We all know that trucking is not a career conducive to living a healthy life. Long hours of sitting, random sleep schedules and the challenge of getting healthy food all lead to poor health if we don't radically intervene. It's even been reported that the average life span of a trucker is 61 years. Hearing this is very bothersome, but really not surprising. Thanks to Sandi Soendker, former editor-in-chief of Land Line Magazine, we know that information must be understood in context. You can read her very informative article here.
In order to track test subjects dying at an average age of 61, the researchers had to go way back and gather drivers with dates of hire between 1965-1975. The world and trucking has changed A LOT since those years. Smoking was more prevalent, pollution was not as regulated, there was no such thing as air ride and air conditioning. Our trucking forefathers definitely had a tougher job than we do today.
With all that being said, you and I probably agree that the average trucker today will not live as long as our fellow non-trucking citizens. Spending long hours cramped up in a vehicle day after day is not a recipe for a long life. We've read countless articles on eating right and exercising while out on the road and rightfully so. Making these changes in our lives will help prevent us from being a statistic as mentioned in the study. What I haven't heard much about is what I want to tell you about now: the air that you breathe has a tremendous effect on your life expectancy.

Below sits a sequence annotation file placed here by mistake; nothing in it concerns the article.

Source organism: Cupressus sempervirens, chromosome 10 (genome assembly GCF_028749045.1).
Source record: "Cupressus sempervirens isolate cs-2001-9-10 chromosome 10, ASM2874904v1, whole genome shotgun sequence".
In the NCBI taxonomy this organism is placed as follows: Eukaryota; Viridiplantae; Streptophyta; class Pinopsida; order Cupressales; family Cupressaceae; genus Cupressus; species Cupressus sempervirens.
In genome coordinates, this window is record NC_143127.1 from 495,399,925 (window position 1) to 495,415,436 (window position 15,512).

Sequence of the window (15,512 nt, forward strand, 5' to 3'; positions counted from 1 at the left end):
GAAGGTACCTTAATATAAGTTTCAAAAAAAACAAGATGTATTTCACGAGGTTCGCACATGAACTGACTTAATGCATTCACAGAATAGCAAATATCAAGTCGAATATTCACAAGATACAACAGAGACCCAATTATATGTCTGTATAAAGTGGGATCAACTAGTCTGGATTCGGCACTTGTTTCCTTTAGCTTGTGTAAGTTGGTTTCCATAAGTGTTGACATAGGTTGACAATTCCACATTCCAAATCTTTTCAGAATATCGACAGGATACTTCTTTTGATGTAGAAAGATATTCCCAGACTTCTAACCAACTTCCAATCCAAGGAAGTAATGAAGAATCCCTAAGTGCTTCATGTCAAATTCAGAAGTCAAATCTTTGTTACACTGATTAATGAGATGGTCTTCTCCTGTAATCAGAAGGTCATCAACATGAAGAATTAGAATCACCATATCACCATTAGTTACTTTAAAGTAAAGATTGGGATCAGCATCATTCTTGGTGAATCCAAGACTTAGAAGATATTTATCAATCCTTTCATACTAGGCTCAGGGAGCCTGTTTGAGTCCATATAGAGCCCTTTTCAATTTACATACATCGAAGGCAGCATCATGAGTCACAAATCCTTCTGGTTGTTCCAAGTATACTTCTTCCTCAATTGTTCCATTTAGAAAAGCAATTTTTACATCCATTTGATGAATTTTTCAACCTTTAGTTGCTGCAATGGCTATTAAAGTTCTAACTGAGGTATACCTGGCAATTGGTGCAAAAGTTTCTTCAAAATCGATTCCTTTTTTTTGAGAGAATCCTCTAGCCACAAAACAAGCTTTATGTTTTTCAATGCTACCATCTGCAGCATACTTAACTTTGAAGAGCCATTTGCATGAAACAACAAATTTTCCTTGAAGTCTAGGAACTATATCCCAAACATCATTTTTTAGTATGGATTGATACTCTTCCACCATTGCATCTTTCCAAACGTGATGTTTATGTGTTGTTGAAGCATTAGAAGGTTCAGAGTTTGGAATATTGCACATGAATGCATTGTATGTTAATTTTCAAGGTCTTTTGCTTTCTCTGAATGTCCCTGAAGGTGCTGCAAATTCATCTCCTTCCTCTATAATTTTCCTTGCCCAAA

A study in China shows that life expectancy for over 500 million citizens in a certain geographical area has been reduced 5.5 years due to coal pollution. Truckers are especially vulnerable to air pollution as we're constantly operating in industrial and densely populated metropolitan areas. I transported gasoline for 12 years and I know that had a negative effect on my life expectancy. On each bill of lading, it stated that "gasoline contains Benzene and studies have shown that prolonged exposure to Benzene causes cancer."
Sleeping in truck stops where everyone is idling all night long will also negatively affect your health. I steer clear of them. I get fuel, shower and eat and get out! I've tried it, but can't make it work. On those good temperature days, I used to try and open my vents and sleep without the truck running and immediately the smell of other truck's exhaust would flood my sleeper. With trucks not being welcomed in most places, it's tough to find a safe and environmentally healthy place to park. However, when our health and safety is at risk, it deserves our extra effort!